In the words of the late American author and poet Maya Angelou,
“I’ve learned that people will forget what you said, people will forget what you did, but people will never forget how you made them feel.”
Each day, 13,000 Eastern Health employees go to work to make a difference in people’s lives; whether it’s a patient, resident, volunteer or co-worker. Health care providers are there for those who need them, often in the most vulnerable times. They are a tireless force, who thrive on making those around them feel better, both physically and emotionally.
June 9-13, 2014 is Eastern Health’s Recognition Week— a special time set aside to say thank you to all 13,000 of Eastern Health’s employees, physicians and volunteers. We are proud to acknowledge the many outstanding contributions and achievements of our employees, who serve not only the 300,000 residents of the Eastern region, but the whole province, when it comes to specialty programs like cancer, cardiac care, and children’s health.
Read on as we celebrate our employee’s outstanding contributions, and the difference their acts of kindness make in the lives of those within our community.
Dr. L.A. Miller Centre
You didn’t need to be in Sochi to be an Olympian this year!
Eastern Health employees, Karen Penwell, Bonnie Corbett, Paul Hanrahan and Pam Moulton organized an interactive Olympic-style event for patients at the Dr. L.A. Miller Centre. One of the highlights of this two-day event included our very own Torch Ceremony— in true Olympic tradition. At the event, patients from three rehab units lined up in corridors, carrying signs to indicate which community they were representing. They then followed the torch bearer towards the area where they would start “the games.”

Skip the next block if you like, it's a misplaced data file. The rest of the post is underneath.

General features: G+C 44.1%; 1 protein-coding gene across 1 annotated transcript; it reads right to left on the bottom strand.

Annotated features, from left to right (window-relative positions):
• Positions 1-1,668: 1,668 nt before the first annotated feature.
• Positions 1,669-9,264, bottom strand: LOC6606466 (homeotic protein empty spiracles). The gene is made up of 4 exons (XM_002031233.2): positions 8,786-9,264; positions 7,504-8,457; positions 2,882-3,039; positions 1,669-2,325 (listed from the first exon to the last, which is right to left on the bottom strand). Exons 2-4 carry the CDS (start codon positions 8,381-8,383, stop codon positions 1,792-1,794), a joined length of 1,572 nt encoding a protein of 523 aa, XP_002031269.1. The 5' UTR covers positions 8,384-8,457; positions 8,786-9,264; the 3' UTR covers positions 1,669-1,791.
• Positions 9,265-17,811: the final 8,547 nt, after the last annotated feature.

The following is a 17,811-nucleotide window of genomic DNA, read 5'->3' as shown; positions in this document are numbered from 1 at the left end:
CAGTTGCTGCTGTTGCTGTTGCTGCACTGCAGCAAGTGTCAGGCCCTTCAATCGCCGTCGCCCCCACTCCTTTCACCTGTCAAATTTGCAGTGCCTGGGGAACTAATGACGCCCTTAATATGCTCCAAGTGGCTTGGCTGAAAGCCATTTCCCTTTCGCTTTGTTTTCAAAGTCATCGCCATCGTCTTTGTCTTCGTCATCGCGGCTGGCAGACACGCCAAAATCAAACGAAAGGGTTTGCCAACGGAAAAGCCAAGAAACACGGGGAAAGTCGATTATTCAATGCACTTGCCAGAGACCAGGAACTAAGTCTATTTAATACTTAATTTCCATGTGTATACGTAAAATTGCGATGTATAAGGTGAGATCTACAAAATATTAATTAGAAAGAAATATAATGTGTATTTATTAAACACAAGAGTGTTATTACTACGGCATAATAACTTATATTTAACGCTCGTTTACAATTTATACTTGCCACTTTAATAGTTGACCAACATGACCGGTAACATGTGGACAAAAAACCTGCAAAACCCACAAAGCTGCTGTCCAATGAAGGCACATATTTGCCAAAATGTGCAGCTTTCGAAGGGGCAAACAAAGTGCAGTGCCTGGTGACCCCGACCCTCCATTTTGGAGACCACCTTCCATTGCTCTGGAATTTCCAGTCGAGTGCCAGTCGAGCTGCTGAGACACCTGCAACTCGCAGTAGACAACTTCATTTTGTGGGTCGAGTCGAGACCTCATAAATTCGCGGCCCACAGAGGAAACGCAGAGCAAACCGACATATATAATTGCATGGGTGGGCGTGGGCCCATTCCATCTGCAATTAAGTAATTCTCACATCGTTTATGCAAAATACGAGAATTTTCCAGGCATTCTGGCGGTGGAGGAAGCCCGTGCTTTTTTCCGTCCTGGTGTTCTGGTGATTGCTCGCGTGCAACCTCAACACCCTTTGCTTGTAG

Patients competed in many events from a team relay race – to a bean bag toss – to wheelchair races.
Just as Olympians rest before their big debut, patients participating in the games did the same. “I can’t tire myself out this morning. I’ve got to keep my strength up for the Olympics this afternoon!” said one of the participants.
Everyone involved had a wonderful time, especially the patients. Many said: “We should do this every day,” but it was the smiles on their faces that told the real story.
While the event was enjoyable for everyone involved, it was the words of one patient that were particularly touching. “It brought back something in me that I thought was lost.”
Organizing the Olympics is no small task, but the team at the Dr. L.A. Miller Centre truly understands the difference that can be made by going the extra mile to make patients feel special. The Dr. L.A. Miller Centre Olympics are just the latest example of these employees’ determination to make everyone feel like a winner!